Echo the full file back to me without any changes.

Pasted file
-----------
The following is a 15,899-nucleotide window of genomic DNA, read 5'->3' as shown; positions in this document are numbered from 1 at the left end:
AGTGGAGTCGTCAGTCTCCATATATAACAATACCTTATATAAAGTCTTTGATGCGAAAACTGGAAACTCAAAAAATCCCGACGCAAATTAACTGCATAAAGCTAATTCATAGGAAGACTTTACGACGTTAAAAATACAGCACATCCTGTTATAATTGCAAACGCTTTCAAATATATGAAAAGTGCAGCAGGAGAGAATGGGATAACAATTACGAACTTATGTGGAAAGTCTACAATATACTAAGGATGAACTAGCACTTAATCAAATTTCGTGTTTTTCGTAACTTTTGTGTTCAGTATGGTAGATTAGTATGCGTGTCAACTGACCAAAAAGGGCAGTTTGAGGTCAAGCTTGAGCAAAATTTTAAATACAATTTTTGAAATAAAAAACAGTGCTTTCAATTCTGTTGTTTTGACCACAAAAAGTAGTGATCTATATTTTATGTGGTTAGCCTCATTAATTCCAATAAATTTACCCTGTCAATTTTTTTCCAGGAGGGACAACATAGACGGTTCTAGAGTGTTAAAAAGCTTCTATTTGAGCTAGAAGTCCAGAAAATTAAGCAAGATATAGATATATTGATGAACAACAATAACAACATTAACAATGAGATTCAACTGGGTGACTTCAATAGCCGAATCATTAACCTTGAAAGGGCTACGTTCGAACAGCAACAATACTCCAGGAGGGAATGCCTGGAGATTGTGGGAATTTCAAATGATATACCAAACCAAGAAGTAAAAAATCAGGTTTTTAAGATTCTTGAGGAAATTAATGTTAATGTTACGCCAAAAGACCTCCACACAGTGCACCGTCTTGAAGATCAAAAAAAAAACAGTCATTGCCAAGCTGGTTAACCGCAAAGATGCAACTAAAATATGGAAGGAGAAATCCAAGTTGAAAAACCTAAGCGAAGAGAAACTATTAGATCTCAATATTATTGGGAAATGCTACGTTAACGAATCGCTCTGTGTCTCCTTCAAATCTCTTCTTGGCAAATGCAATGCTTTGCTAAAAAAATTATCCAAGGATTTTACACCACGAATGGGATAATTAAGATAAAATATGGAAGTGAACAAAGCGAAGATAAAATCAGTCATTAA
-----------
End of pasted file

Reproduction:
The following is a 15,899-nucleotide window of genomic DNA, read 5'->3' as shown; positions in this document are numbered from 1 at the left end:
AGTGGAGTCGTCAGTCTCCATATATAACAATACCTTATATAAAGTCTTTGATGCGAAAACTGGAAACTCAAAAAATCCCGACGCAAATTAACTGCATAAAGCTAATTCATAGGAAGACTTTACGACGTTAAAAATACAGCACATCCTGTTATAATTGCAAACGCTTTCAAATATATGAAAAGTGCAGCAGGAGAGAATGGGATAACAATTACGAACTTATGTGGAAAGTCTACAATATACTAAGGATGAACTAGCACTTAATCAAATTTCGTGTTTTTCGTAACTTTTGTGTTCAGTATGGTAGATTAGTATGCGTGTCAACTGACCAAAAAGGGCAGTTTGAGGTCAAGCTTGAGCAAAATTTTAAATACAATTTTTGAAATAAAAAACAGTGCTTTCAATTCTGTTGTTTTGACCACAAAAAGTAGTGATCTATATTTTATGTGGTTAGCCTCATTAATTCCAATAAATTTACCCTGTCAATTTTTTTCCAGGAGGGACAACATAGACGGTTCTAGAGTGTTAAAAAGCTTCTATTTGAGCTAGAAGTCCAGAAAATTAAGCAAGATATAGATATATTGATGAACAACAATAACAACATTAACAATGAGATTCAACTGGGTGACTTCAATAGCCGAATCATTAACCTTGAAAGGGCTACGTTCGAACAGCAACAATACTCCAGGAGGGAATGCCTGGAGATTGTGGGAATTTCAAATGATATACCAAACCAAGAAGTAAAAAATCAGGTTTTTAAGATTCTTGAGGAAATTAATGTTAATGTTACGCCAAAAGACCTCCACACAGTGCACCGTCTTGAAGATCAAAAAAAAAACAGTCATTGCCAAGCTGGTTAACCGCAAAGATGCAACTAAAATATGGAAGGAGAAATCCAAGTTGAAAAACCTAAGCGAAGAGAAACTATTAGATCTCAATATTATTGGGAAATGCTACGTTAACGAATCGCTCTGTGTCTCCTTCAAATCTCTTCTTGGCAAATGCAATGCTTTGCTAAAAAAATTATCCAAGGATTTTACACCACGAATGGGATAATTAAGATAAAATATGGAAGTGAACAAAGCGAAGATAAAATCAGTCATTAA